Prime Minister General Barry Hertzog introduces a Bill to eject Africans from the political system.
The Liquor Bill, Sections 107 and 144 is passed. As part of this Act Indians and Africans could not be employed by licence holders and are not allowed on licensed premises and liquor supply vehicles. Three thousand Indians employed in the brewery trade are affected.
23 May, Joe Slovo, central committee member of the SACP, MK Chief of Staff and post apartheid’s first Minister of Housing is born in Lithuania.
3 February, The second (and last) European-African Conference is sponsored by the Dutch Reformed Church. To read extracts of the conference report click here.
10 February, Josiah Gumede, representing the ANC, James La Guma, as a delegate for the CPSA, and Daniel Colrane, representing the South African Trade Union Congress; attend the first international conference of the League Against Imperialism in Brussels. At the end of the conference Gumede and La Guma travel to the Soviet Union.
15 April, At the Convention of Bantu Chiefs held under the auspices of the ANC, which attracts 22 chiefs, Josiah Gumede succeeds in having a proposal which condemns the ties between the CPSA and ANC withdrawn. To read other resolutions of the convention click here.
Josiah Gumede’s first statement as president of the African National Conference is published in The National Gazette.
30 September, The Immorality Act No 5 is passed. This Act forbade "extra-marital carnal intercourse ... between whites and Africans" (Dugard 1978: 70) The Act commenced on
30 September 1927. It was later extended in 1950 to include a ban on sexual relations between whites, Coloureds and Asians
February, The outcome of the meeting between James La Guma and Nikolai Bukharin, in Russia, is a new draft resolution sent back to South Africa “suggesting” the CPSA adopt a new slogan: “An independent Native republic as a step towards a workers’ and peasants’ government”. This leads an upsurge in membership of Africans in the Party.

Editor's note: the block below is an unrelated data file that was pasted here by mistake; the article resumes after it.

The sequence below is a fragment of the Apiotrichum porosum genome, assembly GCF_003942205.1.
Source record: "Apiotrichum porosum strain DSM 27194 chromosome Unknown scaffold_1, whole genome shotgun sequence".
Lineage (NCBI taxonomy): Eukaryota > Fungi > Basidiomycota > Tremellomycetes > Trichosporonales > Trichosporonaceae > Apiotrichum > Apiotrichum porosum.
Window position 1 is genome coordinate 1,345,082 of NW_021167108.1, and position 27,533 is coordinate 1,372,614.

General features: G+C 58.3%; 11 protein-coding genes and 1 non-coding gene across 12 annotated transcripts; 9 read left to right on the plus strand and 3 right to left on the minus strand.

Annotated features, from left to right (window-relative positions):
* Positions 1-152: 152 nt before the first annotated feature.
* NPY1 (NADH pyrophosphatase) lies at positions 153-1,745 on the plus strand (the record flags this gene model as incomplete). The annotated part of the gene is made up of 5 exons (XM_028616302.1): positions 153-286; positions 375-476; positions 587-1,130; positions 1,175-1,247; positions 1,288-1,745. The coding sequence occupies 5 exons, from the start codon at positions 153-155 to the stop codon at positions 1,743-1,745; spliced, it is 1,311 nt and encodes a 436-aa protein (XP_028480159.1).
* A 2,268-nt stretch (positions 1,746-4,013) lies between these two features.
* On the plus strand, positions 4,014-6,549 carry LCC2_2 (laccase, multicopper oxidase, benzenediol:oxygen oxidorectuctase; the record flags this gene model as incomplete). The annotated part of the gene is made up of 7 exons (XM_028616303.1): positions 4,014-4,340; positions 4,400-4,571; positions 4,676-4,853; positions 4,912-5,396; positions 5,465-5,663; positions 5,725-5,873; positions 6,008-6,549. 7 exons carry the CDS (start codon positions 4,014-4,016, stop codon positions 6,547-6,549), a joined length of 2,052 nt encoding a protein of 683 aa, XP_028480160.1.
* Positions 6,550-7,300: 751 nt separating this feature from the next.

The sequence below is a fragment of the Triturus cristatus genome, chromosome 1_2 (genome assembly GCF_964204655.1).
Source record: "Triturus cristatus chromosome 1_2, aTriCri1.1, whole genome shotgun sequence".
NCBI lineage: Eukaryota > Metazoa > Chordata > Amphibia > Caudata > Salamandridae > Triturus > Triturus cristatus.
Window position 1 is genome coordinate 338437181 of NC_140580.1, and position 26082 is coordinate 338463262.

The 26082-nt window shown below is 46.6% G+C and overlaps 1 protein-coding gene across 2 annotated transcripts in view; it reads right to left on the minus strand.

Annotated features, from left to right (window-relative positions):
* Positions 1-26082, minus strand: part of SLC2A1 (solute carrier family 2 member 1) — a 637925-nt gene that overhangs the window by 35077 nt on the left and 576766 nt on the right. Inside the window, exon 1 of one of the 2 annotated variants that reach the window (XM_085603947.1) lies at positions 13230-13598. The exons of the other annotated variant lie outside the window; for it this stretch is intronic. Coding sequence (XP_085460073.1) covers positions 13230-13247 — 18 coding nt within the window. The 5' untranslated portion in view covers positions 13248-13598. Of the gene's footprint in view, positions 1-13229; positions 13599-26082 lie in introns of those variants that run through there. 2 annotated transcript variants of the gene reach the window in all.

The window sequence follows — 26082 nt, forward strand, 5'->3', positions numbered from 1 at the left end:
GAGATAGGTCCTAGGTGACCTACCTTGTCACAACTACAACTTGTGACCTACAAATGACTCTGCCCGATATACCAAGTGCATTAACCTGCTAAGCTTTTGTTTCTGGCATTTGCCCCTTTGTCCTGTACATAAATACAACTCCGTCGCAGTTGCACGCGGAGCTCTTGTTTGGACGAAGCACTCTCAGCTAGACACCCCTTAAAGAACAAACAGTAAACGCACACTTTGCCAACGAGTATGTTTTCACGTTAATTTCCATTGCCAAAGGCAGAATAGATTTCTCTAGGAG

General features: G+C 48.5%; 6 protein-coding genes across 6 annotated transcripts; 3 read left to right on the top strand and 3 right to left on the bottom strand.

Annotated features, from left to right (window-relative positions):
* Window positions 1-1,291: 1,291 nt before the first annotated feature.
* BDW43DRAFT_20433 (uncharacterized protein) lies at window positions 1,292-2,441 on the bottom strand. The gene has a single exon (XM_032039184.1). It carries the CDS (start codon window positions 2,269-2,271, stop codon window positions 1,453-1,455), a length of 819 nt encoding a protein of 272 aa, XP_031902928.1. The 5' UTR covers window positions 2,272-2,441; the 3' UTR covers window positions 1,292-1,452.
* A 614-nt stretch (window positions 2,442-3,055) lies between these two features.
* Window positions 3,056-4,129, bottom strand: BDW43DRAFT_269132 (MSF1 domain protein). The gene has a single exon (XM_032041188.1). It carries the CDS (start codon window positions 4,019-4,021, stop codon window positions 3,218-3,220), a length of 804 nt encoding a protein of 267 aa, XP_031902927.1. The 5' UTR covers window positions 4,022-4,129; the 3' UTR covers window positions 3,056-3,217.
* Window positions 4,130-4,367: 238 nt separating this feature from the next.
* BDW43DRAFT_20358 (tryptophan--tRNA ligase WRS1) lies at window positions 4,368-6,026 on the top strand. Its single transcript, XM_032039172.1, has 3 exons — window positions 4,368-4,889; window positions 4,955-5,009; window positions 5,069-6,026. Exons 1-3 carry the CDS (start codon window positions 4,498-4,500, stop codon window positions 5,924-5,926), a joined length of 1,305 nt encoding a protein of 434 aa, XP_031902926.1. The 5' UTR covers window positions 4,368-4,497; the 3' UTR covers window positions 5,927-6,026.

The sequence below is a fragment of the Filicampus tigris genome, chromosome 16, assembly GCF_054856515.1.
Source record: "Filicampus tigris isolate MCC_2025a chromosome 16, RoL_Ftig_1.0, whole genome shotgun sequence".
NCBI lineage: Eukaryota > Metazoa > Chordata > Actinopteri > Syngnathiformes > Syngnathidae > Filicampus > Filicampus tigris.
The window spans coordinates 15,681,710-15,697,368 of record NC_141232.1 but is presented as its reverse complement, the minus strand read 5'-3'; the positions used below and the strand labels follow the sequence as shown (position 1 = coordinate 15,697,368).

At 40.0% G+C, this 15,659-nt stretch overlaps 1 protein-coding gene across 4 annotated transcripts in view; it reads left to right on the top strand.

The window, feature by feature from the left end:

Josiah Gumede supports the motion and this provokes the ANC.
Sidney Bunting and Edward Roux establish the League of African Rights and it is launched with Josiah Gumede as president, Bunting as chairman and Roux as joint secretary with Albert Nzula. This comes from a directive from the Comintern, however, at the end of the year a telegram arrives from Moscow ordering dissolution of the League.
14 June, National elections take place. Nationalists gain parliamentary majority, and General Hertzog forms a government without the aid of the South African Labour Party.
16 December, A protest march, organised jointly by the CPSA, ANC and ICU, is held in Cape Town and across the Rand in protest against the passing of the Riotous Assemblies Act. In a protest meeting in Potchefstroom attended by several thousand African and several hundred Whites, an African CPSA member, Hermanus Lethebe, is shot (and later dies in hospital) by a bullet intended for J.B Marks and E.T Motfutsanyana, the key-note speakers. Six other people are injured.